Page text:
GFH Capital’s ownership of Leeds United is the focus of fresh attention after the company was forced to intervene in an unseemly dispute between the club’s new vice-chairman and their Thorp Arch academy.
Representatives of Leeds’ owner found themselves at odds with director and shareholder Salah Nooruddin following an attempt by Nooruddin to secure an academy place for the son of one of his business contacts.
United offered a trial to Idris Tahar last month in response to a request from Nooruddin but they rejected the 18-year-old outright on the basis of his ability. Nooruddin is alleged to have put pressure on Leeds’ academy staff - led by development squad coach Neil Redfearn - to sign Tahar, despite the initial refusal.
Nooruddin, a 49-year-old businessman from Bahrain, joined United’s board at the end of April and was named as the club’s vice-chairman last month. He holds a 3.33 per cent stake in Leeds having bought his share directly from GFH Capital.
The Dubai-based firm, which itself is wholly owned by Bahrain-based bank Gulf Finance House, is believed to have been deeply unhappy with Nooruddin’s bid to force Tahar into Thorp Arch and instead backed the stance of United’s academy coaches.
The YEP understands that Tahar has not been offered a place in the youth-team set-up and will not be offered a place in the future. In what seems to be a clear division of boardroom views, executives from GFH Capital have overruled Nooruddin.
A spokesman for GFH Capital declined to comment on the situation in detail when contacted by the YEP but said: “Academy places will always be offered on the basis of footballing merit alone.”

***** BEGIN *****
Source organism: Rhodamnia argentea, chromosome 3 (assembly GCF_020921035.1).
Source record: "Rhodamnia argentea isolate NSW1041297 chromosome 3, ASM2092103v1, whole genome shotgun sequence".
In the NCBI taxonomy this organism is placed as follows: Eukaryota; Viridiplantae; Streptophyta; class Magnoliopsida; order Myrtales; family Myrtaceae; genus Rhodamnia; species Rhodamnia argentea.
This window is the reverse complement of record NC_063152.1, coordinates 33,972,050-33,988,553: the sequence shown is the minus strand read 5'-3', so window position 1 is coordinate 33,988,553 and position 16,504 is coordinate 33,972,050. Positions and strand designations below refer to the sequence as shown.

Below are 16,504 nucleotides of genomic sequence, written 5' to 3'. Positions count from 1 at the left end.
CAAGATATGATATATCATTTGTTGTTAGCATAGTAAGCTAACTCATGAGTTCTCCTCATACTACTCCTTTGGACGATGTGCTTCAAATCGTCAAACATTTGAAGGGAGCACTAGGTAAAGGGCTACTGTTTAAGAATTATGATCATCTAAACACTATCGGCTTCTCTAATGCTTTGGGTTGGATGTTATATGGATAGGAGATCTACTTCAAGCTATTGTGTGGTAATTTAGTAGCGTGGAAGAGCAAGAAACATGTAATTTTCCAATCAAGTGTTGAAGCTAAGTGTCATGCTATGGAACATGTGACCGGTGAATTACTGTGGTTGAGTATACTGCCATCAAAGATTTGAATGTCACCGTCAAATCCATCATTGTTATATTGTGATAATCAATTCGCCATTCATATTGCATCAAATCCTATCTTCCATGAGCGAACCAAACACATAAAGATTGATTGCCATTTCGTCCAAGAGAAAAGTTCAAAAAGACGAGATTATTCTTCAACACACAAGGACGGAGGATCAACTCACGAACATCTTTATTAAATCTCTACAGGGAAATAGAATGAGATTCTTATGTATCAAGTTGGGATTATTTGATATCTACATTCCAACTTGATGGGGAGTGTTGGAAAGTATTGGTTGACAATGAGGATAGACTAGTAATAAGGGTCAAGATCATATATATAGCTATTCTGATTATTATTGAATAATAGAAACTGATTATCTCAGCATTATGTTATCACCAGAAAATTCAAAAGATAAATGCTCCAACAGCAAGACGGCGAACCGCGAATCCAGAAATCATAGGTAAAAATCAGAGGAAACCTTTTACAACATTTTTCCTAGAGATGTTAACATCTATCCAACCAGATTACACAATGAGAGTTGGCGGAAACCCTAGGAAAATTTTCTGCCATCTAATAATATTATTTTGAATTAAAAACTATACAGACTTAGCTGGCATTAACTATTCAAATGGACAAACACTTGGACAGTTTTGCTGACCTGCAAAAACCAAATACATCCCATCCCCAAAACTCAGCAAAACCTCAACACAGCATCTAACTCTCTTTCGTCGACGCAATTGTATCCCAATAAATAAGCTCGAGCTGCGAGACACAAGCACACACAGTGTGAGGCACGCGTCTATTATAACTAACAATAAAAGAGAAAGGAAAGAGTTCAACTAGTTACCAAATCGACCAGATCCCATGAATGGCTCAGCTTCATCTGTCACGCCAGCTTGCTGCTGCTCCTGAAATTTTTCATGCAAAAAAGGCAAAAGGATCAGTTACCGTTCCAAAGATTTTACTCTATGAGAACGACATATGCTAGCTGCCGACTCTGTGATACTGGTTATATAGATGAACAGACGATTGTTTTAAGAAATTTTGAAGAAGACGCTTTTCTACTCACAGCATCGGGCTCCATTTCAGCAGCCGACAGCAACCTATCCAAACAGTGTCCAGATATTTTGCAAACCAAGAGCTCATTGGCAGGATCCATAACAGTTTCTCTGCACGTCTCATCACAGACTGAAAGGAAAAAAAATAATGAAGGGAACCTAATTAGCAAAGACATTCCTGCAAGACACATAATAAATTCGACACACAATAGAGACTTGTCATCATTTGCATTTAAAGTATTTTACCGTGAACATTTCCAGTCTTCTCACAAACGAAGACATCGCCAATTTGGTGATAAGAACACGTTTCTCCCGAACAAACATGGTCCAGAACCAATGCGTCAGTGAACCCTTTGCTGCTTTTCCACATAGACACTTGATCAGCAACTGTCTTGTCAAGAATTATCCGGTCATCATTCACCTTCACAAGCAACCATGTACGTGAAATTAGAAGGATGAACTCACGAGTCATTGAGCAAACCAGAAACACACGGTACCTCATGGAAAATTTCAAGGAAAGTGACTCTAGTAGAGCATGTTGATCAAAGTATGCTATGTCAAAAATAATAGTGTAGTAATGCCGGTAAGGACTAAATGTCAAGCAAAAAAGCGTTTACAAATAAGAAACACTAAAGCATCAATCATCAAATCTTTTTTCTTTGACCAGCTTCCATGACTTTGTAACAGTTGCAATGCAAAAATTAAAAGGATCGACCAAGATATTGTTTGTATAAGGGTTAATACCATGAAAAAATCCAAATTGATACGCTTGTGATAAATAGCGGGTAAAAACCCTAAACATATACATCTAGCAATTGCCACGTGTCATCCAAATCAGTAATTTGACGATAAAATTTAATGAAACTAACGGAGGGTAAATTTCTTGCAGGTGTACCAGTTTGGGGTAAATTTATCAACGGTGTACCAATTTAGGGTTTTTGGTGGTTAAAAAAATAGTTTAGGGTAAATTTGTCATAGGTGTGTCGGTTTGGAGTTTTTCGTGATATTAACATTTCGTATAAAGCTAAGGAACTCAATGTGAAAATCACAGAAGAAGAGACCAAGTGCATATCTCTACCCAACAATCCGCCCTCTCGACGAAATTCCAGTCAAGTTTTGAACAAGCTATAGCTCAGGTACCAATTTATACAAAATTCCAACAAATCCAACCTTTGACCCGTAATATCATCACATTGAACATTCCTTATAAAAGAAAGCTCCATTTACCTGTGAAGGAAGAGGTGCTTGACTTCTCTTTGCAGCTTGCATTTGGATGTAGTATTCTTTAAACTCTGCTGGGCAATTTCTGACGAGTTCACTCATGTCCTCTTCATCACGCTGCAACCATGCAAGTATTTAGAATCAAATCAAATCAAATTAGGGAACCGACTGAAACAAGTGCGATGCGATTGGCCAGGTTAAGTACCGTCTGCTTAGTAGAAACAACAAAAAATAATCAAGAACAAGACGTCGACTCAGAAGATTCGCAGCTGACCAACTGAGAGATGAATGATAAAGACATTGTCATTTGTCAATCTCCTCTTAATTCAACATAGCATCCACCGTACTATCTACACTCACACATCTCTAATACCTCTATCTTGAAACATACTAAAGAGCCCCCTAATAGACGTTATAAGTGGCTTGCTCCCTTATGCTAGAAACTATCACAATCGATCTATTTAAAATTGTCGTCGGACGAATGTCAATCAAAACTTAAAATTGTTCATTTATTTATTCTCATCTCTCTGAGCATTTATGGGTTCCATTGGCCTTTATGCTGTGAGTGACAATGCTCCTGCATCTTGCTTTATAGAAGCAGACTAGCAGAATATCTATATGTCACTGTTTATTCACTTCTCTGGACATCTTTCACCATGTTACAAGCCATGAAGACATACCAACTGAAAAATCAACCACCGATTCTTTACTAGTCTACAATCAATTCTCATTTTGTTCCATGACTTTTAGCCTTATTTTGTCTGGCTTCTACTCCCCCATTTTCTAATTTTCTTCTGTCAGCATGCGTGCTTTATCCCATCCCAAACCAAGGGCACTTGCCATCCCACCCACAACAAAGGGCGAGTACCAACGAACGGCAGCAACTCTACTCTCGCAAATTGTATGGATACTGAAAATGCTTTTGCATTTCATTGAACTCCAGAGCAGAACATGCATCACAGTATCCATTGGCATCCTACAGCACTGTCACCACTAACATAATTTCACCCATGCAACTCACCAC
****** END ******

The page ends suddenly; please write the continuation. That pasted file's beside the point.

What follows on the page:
GFH Capital’s move to assert its authority and resolve the conflict nevertheless leaves questions about Nooruddin’s future influence as a director of Leeds.
News of the dispute comes at a critical point in the year and at a telling stage of GFH Capital’s first 12 months in charge at Elland Road.
United are in the thick of the summer transfer window but are yet to make their first close-season signing. Manager Brian McDermott has so far tabled offers for four players and is aiming to substantially change his squad after Leeds finished the recent term in the bottom half of the Championship.
GFH Capital has faced persistent questions about its financial position and its ability to finance player recruitment, and Leeds have been hampered this summer by the need to use £3.3million of season-ticket income to pay off the loan taken out for the redevelopment of Elland Road’s East Stand in 2011.
The structure of United’s boardroom has changed substantially during GFH Capital’s short reign and Nooruddin is the most recently appointed director.
His selection as vice-chairman on May 21 came with firm indications that he would succeed Ken Bates as chairman when Bates stepped down to become club president at the end of this month. However, the YEP has been told that Nooruddin’s promotion to the head of the board on July 1 is far from agreed and not at all certain.
GFH Capital deputy chief-executive David Haigh - one of the men who led the company’s buy-out of Leeds last November - was seen for some time as Bates’ most likely successor but neither the club nor their owner have made any comment on who is preparing to replace the 81-year-old.
GFH Capital recently revealed that it had agreed to appoint Bates as president on a three-year term, with United’s former owner relinquishing all of his executive power.